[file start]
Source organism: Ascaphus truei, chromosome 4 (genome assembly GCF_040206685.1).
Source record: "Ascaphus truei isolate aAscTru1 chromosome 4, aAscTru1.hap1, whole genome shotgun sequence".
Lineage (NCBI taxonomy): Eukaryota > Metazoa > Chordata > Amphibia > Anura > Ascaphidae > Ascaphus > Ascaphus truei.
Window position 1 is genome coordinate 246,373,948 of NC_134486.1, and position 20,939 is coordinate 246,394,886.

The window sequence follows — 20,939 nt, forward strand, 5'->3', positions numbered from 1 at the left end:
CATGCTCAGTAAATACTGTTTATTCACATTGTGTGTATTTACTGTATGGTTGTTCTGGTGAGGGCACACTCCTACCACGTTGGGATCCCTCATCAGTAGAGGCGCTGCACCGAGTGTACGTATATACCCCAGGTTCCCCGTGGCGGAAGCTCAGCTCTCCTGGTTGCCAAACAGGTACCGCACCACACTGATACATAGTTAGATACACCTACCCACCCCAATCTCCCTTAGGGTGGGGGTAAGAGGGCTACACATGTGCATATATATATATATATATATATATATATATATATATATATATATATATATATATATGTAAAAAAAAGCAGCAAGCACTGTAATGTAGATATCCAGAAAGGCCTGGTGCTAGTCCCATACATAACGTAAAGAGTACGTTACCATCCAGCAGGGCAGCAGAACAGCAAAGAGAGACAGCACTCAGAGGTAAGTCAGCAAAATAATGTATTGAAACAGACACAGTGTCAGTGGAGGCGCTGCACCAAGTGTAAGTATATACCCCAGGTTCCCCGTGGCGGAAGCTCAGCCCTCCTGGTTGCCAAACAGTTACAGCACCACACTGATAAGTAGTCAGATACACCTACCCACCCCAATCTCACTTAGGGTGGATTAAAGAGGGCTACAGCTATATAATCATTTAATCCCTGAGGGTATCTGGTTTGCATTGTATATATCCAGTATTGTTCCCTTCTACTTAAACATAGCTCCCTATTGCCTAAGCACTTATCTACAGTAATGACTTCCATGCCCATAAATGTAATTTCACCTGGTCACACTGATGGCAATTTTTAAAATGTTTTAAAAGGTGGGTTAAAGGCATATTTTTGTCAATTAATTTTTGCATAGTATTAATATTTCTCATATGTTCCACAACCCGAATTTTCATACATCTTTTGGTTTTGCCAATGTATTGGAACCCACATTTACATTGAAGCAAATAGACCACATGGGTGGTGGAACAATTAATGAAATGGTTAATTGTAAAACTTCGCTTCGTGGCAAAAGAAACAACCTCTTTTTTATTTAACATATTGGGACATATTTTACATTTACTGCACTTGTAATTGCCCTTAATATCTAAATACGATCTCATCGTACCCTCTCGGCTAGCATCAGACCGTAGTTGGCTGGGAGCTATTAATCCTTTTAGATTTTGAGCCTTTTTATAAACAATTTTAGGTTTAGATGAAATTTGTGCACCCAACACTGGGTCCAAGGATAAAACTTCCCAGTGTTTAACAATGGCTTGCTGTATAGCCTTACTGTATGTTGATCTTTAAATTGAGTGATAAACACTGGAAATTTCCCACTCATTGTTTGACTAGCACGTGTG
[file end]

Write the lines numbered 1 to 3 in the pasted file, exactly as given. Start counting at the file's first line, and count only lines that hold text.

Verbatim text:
Source organism: Ascaphus truei, chromosome 4 (genome assembly GCF_040206685.1).
Source record: "Ascaphus truei isolate aAscTru1 chromosome 4, aAscTru1.hap1, whole genome shotgun sequence".
Lineage (NCBI taxonomy): Eukaryota > Metazoa > Chordata > Amphibia > Anura > Ascaphidae > Ascaphus > Ascaphus truei.